The opposition between the two sides led to the Vietnam War in 1961. America also got involved when it began to help the non-communist South Vietnam. The war ended in 1972, with the two sides bonding and again forming a united Vietnam; it was one of the bloodiest wars that America was involved in. After the war, Vietnam found itself fighting with the bordering Cambodia, until the UN forced the withdrawal of Vietnamese troops from Cambodia in September of 1989. That marked the first time after WWII that Vietnam was not at war with any other country.
Language: Vietnamese (official), English (increasingly favored as a second language), some French, Chinese, and Khmer; mountain area languages (Mon-Khmer and Malayo-Polynesian)
Religion: Buddhist (Hoa Hao), Cao Dai (indigenous Vietnamese religion, which is a synthesis of Buddhism, Taoism, and Confucianism), Christian (predominantly Roman Catholic, some Protestant), and Muslim
President: Tran Duc Luong (since 24 September 1997)
Government Type: Communist state
Anthem: You can view the words to the Vietnamese anthem as well as listen to it here
Traditional Recipes: Using the provided recipes , you will be able to cook many traditional Vietnamese dishes, such as Banh Chung (Vietnamese rice cake) and Goi Cuon (Vietnamese soft shrimp rolls).
Places to visit:
– is Vietnam's capital. In A.D. 1010 King Ly Thai To, known as Hanoi's founding father, established the site as the capital of the first Vietnamese dynasty independent from the Chinese. According to folklore, when the king stepped onto the riverbank a golden dragon flew toward the heavens, and thus the city was called Thang Long, City of the Soaring Dragon. Since the city was once a French colony, it is filled with French food, history and garden spots.
Temple of Literature
Ho Chi Minh City (Saigon)
– Vietnam's largest city and the economic heart of the country. Ho Chi Minh has been called the "Paris of Asia,” because the city is lined with French villas. It was capital of Cochin China and from 1887 to 1902 was capital of the Union of Indochina.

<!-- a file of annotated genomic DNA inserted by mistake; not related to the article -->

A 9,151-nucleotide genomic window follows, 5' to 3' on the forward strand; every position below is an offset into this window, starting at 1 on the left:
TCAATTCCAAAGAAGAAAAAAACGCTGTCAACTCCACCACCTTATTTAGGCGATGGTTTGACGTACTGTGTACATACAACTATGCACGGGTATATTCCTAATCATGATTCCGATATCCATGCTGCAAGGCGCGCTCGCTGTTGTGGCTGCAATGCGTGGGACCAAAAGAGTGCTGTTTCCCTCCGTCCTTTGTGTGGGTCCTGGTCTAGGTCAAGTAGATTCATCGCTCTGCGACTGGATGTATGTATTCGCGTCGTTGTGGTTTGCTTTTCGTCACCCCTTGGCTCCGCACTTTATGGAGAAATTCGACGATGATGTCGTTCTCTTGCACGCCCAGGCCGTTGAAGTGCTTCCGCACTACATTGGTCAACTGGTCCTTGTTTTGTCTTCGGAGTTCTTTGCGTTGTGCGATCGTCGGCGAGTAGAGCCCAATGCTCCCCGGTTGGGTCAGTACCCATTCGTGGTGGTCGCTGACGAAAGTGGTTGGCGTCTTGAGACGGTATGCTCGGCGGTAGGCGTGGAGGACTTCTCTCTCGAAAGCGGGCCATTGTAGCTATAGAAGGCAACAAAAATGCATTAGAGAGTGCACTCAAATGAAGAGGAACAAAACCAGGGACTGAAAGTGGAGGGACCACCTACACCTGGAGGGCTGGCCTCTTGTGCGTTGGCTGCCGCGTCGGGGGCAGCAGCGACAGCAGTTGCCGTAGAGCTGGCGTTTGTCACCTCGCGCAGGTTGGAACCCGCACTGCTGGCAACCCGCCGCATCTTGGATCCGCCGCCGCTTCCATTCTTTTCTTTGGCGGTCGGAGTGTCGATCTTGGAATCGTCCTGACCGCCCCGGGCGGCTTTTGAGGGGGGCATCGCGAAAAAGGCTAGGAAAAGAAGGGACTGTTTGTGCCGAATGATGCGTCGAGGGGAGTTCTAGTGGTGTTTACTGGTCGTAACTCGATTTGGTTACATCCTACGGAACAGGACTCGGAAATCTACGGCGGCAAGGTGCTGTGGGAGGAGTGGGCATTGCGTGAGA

Ben Duoc monument
– was the capital of Vietnam in 1945, when the empire was ruled by the Nguyen emperors. Hue's Imperial City was built to match the Forbidden City in Beijing. Tourists come to see the ancient tombs and temples. Another popular place to visit is the Imperial Enclosure, where the Forbidden Purple City (created for the personal use of the emperor) is located. Since Hue was the site of the one of the most infamous battles – the Tet Offensive, an attack by the North Vietnamese on the South Vietnamese during the holy week of Tet, many tourists can get a glimpse at the many old U.S. tanks and artillery still gathered outside the Citadel walls.
Thien Mu Pagoda
Greetings in Vietnamese:
1.Hello – Sin chow
2.How are you? – Kw-eh kong?
3.Fine, thank you – Kw-eh, cahm uhn
4.I love you (male to a female): Ahn e-u ehm
I love you (female to a male): Ehm e-u ahn
Holidays: 1 May - Labor Day, 28 May - Buddha's Enlightenment, 3 Sept. - Ho Chi Minh's Death Anniversary, 2 Sept. - National Day, 19 May - Ho Chi Minh's Birthday, 3 Feb. - Communist Party Foundation, late Jan. – Tet, 1 Jan. - New Year's Day, 30 April - Liberation of Saigon
1.Breaking a promise is a serious violation of social expectation.
2.Vietnamese may not take appointment times literally, and will often arrive late so as not to appear overly enthusiastic.
3.Speaking in a loud tone with excessive gestures is considered rude.
4.When getting praise, people usually smile instead of saying "thank you” – which is considered a silent thank you.